Any attempt to impute motive to the Almighty God, or to restrict his range of action by defining a norm is at best error prone and possibly dangerous. Instead we should look for guidance upon how we should make ourselves suitable for His service.
The pride of man requires him to try to understand and analyse everything, even God. Yet we are warned (Is 55:8-9) that our thought patterns do not naturally follow the pattern of God's and that he works upon a higher plane than the one we do. In fact we are specifically told in Rom 9:20 that we should not attempt to cross question God with regard to the issue of which people are fitted for which sphere of service. The next verse shows that this is an issue of sovereign will. The metaphor is very illuminating, God is a potter, we are vessels made from clay, he can make vessels for whichever purpose he deigns at the point he throws the pot.
Any attempt to deduce a pattern from biblical examples can easily lead one to believe that God picks the person least suited to the role he has planned! When God wanted someone to be the father of many nations he picked Abraham, a man whose body was counted as dead and whose wife was barren (Rom 4:19). When God needed a confident, charismatic leader to bring the Israelites out of bondage he picked a meek man (Nm 12:3) with a speech impediment (Ex 4:10) that had already been rejected once by the Jews (Ex 2:14)! When God needed a man to raise the spirits and lead an army he picked the least member of a poor family (Jdg 6:15). This pattern didn't change in the New Testament either; when God wanted an apostle to the gentiles he picked Paul, a Jewish Zealot (Php 3:5-6).
The other question we have to ask ourselves very carefully is "What exactly defines success?" Under the old covenant there was generally a correlation between prosperity on earth and righteousness (consider Ps 1:3), although there were some notable exceptions and anomalies (e.g. Job). In the New covenant measurement using a human scale is impossible. Consider Paul again, beatings, imprisonment, near drowning, stoning, robbery, desertion and the list goes on (eg 2 Co 11:23-28). Even our Lord himself gained victory through suffering a horrendous death.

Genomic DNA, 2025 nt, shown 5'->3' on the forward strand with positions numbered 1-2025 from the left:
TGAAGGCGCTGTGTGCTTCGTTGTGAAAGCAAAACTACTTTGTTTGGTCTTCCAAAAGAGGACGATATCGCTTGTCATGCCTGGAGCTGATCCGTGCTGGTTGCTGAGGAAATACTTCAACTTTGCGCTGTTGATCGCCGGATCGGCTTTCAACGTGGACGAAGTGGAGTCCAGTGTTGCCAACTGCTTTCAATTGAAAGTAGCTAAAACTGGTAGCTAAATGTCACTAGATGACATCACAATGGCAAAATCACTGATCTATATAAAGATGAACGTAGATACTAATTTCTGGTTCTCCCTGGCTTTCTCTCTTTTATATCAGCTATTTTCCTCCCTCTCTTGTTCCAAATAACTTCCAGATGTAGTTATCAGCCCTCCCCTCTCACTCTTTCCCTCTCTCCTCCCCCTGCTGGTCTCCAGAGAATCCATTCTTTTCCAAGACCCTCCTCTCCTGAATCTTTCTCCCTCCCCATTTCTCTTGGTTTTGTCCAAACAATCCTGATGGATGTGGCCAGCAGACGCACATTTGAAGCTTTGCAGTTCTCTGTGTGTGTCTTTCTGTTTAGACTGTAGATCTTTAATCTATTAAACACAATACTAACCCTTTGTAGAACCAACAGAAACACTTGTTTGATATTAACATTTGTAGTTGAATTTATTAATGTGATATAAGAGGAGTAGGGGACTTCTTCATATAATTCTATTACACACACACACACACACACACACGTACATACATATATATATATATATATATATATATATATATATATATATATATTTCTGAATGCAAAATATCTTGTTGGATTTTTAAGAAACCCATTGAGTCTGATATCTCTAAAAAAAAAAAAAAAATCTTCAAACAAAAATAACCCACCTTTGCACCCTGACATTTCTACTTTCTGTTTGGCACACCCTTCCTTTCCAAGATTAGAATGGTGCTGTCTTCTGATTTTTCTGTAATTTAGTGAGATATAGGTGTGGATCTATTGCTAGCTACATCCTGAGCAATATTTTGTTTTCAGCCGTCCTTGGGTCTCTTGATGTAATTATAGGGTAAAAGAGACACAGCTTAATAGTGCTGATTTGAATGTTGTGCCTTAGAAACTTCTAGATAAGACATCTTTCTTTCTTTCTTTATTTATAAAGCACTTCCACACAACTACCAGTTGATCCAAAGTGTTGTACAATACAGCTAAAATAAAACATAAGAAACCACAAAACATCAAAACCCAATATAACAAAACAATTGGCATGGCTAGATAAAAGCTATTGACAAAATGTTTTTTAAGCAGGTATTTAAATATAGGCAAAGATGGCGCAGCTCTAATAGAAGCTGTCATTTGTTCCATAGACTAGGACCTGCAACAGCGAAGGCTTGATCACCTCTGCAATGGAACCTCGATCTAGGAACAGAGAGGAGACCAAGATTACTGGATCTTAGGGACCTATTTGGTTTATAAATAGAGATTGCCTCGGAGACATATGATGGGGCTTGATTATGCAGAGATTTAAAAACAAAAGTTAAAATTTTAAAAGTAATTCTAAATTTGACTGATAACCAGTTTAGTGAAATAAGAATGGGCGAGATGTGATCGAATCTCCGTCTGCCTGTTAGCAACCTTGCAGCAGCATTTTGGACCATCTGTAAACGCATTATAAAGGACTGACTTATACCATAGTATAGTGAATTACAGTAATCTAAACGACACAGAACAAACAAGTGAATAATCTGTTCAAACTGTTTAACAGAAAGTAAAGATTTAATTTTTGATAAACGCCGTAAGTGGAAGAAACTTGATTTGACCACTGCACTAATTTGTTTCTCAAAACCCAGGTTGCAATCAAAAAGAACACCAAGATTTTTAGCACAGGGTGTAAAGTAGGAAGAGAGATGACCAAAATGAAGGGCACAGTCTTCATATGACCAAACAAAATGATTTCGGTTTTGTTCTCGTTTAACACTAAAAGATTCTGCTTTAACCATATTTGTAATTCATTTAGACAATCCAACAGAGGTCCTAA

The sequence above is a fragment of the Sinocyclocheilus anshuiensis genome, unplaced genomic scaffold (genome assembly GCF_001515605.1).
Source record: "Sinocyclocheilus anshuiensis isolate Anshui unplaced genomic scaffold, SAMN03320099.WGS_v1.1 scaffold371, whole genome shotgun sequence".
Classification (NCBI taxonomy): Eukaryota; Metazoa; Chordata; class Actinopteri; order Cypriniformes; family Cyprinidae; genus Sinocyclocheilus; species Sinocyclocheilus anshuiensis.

One may be tempted to deduce from the above that it is impossible to influence the will of God and that therefore we can simply sit back and allow life to carry on in those whom God has chosen. The Bible however allows for no such thought. For whilst we are not in a position to influence our calling, or the degree of gift we have been given, the Bible makes it quite clear that we do have responsibilities with regard to our preparation for service. One interesting reference goes back to the pottery metaphor we saw earlier, this time from 2 Ti 2:21. The suggestion here is that we can be a vessel used for honourable purpose if we are purged from those things (in this context profane babblings and youthful lusts), which would otherwise hinder our service. It is particularly illuminating that the verse doesn't detail things that should be there but things that shouldn't. It strongly suggests that if we are to be of value to God then we need to get a handle on our own sinful natures.
Further searching will reveal that there is also a positive side to God's selection of men. David was a young man, not really the sort you would want to lead a patriarchal warrior society but he had one vital qualification. This is given to us in Acts 13:22, his desire was to find the heart of God and he was prepared to be obedient.
Of course the ultimate example of fitness for service must lie in the Lord Jesus himself, and we find a very illuminating statement in Ps 40:8 I delight to do thy will, O my God: yea, thy law is within my heart. Whilst written by David, Hebrews 10 shows that this section of the Psalm is clearly Messianic. We find in the Lord someone not simply prepared to do the fathers will but someone whose delight was to do the Fathers will. We also discover why, it was a desire for service that came from the heart.
I suspect this desire from the heart is really the key that unlocks the question of how Daniel was so successful. In verse 8 of chapter 1 we discover that Daniel had purposed in his heart not to defile himself. The lack of defilement is of course a pre-requisite too (as we saw from 2 Timothy) but I'm sure the real action came from this purposing in his heart. At the very core of his being he knew whom he wanted to serve, this heart action from Daniel provoked a heart action from God.
I believe it is this relationship with God that underpins the career of Daniel rather than the aptitude he naturally had. I also believe that we can apply this to ourselves. Irrespective of our natural aptitudes or past histories, if we purpose in our hearts to avoid defilement and to serve Him then he will find a profitable sphere of service for us. Exactly whom he will choose, for which service, and for what reasons is a secret best left in the mind of the only wise God.
De 29:29 The secret things belong unto the LORD our God: but those things which are revealed belong unto us and to our children for ever, that we may do all the words of this law. (KJV)